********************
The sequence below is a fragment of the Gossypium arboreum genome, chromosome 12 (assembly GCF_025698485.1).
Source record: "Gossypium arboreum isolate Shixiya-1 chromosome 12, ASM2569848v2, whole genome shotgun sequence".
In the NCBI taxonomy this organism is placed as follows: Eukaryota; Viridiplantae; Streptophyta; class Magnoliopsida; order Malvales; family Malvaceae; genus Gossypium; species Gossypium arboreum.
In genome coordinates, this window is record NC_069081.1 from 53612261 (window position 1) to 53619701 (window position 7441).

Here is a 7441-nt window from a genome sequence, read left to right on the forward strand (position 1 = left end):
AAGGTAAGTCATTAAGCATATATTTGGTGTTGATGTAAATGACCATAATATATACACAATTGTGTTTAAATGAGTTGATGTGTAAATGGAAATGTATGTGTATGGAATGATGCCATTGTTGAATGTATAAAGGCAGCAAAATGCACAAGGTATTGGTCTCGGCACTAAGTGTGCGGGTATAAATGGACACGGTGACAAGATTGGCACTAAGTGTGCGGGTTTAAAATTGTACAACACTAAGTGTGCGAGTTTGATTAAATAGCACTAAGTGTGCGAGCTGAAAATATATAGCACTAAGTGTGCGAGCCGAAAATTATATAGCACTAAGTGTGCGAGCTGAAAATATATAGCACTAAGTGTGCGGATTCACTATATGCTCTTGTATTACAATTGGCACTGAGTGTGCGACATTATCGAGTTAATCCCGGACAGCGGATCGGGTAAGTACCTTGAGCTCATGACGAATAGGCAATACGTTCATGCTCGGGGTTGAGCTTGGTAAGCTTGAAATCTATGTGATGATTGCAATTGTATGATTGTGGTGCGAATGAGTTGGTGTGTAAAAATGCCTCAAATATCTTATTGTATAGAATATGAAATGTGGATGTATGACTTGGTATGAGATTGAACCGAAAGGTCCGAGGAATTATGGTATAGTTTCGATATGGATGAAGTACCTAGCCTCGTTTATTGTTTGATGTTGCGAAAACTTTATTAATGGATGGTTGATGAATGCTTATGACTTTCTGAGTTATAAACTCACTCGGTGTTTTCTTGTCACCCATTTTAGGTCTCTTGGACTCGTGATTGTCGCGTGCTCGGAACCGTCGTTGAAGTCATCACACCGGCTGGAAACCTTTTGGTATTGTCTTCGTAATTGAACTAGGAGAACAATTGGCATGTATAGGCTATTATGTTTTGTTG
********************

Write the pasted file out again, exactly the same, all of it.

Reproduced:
The sequence below is a fragment of the Gossypium arboreum genome, chromosome 12 (assembly GCF_025698485.1).
Source record: "Gossypium arboreum isolate Shixiya-1 chromosome 12, ASM2569848v2, whole genome shotgun sequence".
In the NCBI taxonomy this organism is placed as follows: Eukaryota; Viridiplantae; Streptophyta; class Magnoliopsida; order Malvales; family Malvaceae; genus Gossypium; species Gossypium arboreum.
In genome coordinates, this window is record NC_069081.1 from 53612261 (window position 1) to 53619701 (window position 7441).

Here is a 7441-nt window from a genome sequence, read left to right on the forward strand (position 1 = left end):
AAGGTAAGTCATTAAGCATATATTTGGTGTTGATGTAAATGACCATAATATATACACAATTGTGTTTAAATGAGTTGATGTGTAAATGGAAATGTATGTGTATGGAATGATGCCATTGTTGAATGTATAAAGGCAGCAAAATGCACAAGGTATTGGTCTCGGCACTAAGTGTGCGGGTATAAATGGACACGGTGACAAGATTGGCACTAAGTGTGCGGGTTTAAAATTGTACAACACTAAGTGTGCGAGTTTGATTAAATAGCACTAAGTGTGCGAGCTGAAAATATATAGCACTAAGTGTGCGAGCCGAAAATTATATAGCACTAAGTGTGCGAGCTGAAAATATATAGCACTAAGTGTGCGGATTCACTATATGCTCTTGTATTACAATTGGCACTGAGTGTGCGACATTATCGAGTTAATCCCGGACAGCGGATCGGGTAAGTACCTTGAGCTCATGACGAATAGGCAATACGTTCATGCTCGGGGTTGAGCTTGGTAAGCTTGAAATCTATGTGATGATTGCAATTGTATGATTGTGGTGCGAATGAGTTGGTGTGTAAAAATGCCTCAAATATCTTATTGTATAGAATATGAAATGTGGATGTATGACTTGGTATGAGATTGAACCGAAAGGTCCGAGGAATTATGGTATAGTTTCGATATGGATGAAGTACCTAGCCTCGTTTATTGTTTGATGTTGCGAAAACTTTATTAATGGATGGTTGATGAATGCTTATGACTTTCTGAGTTATAAACTCACTCGGTGTTTTCTTGTCACCCATTTTAGGTCTCTTGGACTCGTGATTGTCGCGTGCTCGGAACCGTCGTTGAAGTCATCACACCGGCTGGAAACCTTTTGGTATTGTCTTCGTAATTGAACTAGGAGAACAATTGGCATGTATAGGCTATTATGTTTTGTTG